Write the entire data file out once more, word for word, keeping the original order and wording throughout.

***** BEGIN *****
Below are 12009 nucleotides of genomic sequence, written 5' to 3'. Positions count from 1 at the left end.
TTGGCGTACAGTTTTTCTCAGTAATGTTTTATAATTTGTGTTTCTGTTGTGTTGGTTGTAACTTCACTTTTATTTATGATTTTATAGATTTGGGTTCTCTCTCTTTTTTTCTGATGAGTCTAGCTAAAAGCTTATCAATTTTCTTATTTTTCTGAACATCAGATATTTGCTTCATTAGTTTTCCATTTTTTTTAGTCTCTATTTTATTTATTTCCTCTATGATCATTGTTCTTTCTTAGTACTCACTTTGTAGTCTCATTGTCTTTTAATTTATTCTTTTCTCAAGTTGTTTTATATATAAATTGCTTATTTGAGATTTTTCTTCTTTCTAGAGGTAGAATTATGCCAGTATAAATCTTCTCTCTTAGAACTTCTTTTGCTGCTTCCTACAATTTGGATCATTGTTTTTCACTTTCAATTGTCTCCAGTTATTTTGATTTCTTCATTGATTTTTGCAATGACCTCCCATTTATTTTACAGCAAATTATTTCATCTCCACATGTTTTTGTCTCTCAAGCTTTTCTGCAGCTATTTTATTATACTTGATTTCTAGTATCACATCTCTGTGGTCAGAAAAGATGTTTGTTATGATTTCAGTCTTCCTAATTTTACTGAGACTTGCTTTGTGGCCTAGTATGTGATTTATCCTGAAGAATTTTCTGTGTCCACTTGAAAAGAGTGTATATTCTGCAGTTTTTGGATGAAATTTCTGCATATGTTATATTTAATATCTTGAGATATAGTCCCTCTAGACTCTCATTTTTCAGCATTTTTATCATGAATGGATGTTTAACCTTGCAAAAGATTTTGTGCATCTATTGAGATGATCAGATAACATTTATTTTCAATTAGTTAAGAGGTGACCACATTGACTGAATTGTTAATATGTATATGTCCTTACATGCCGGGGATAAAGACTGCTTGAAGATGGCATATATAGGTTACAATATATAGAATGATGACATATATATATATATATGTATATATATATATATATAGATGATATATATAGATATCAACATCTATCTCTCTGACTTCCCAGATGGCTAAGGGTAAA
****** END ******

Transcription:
Below are 12009 nucleotides of genomic sequence, written 5' to 3'. Positions count from 1 at the left end.
TTGGCGTACAGTTTTTCTCAGTAATGTTTTATAATTTGTGTTTCTGTTGTGTTGGTTGTAACTTCACTTTTATTTATGATTTTATAGATTTGGGTTCTCTCTCTTTTTTTCTGATGAGTCTAGCTAAAAGCTTATCAATTTTCTTATTTTTCTGAACATCAGATATTTGCTTCATTAGTTTTCCATTTTTTTTAGTCTCTATTTTATTTATTTCCTCTATGATCATTGTTCTTTCTTAGTACTCACTTTGTAGTCTCATTGTCTTTTAATTTATTCTTTTCTCAAGTTGTTTTATATATAAATTGCTTATTTGAGATTTTTCTTCTTTCTAGAGGTAGAATTATGCCAGTATAAATCTTCTCTCTTAGAACTTCTTTTGCTGCTTCCTACAATTTGGATCATTGTTTTTCACTTTCAATTGTCTCCAGTTATTTTGATTTCTTCATTGATTTTTGCAATGACCTCCCATTTATTTTACAGCAAATTATTTCATCTCCACATGTTTTTGTCTCTCAAGCTTTTCTGCAGCTATTTTATTATACTTGATTTCTAGTATCACATCTCTGTGGTCAGAAAAGATGTTTGTTATGATTTCAGTCTTCCTAATTTTACTGAGACTTGCTTTGTGGCCTAGTATGTGATTTATCCTGAAGAATTTTCTGTGTCCACTTGAAAAGAGTGTATATTCTGCAGTTTTTGGATGAAATTTCTGCATATGTTATATTTAATATCTTGAGATATAGTCCCTCTAGACTCTCATTTTTCAGCATTTTTATCATGAATGGATGTTTAACCTTGCAAAAGATTTTGTGCATCTATTGAGATGATCAGATAACATTTATTTTCAATTAGTTAAGAGGTGACCACATTGACTGAATTGTTAATATGTATATGTCCTTACATGCCGGGGATAAAGACTGCTTGAAGATGGCATATATAGGTTACAATATATAGAATGATGACATATATATATATATATGTATATATATATATATATAGATGATATATATAGATATCAACATCTATCTCTCTGACTTCCCAGATGGCTAAGGGTAAA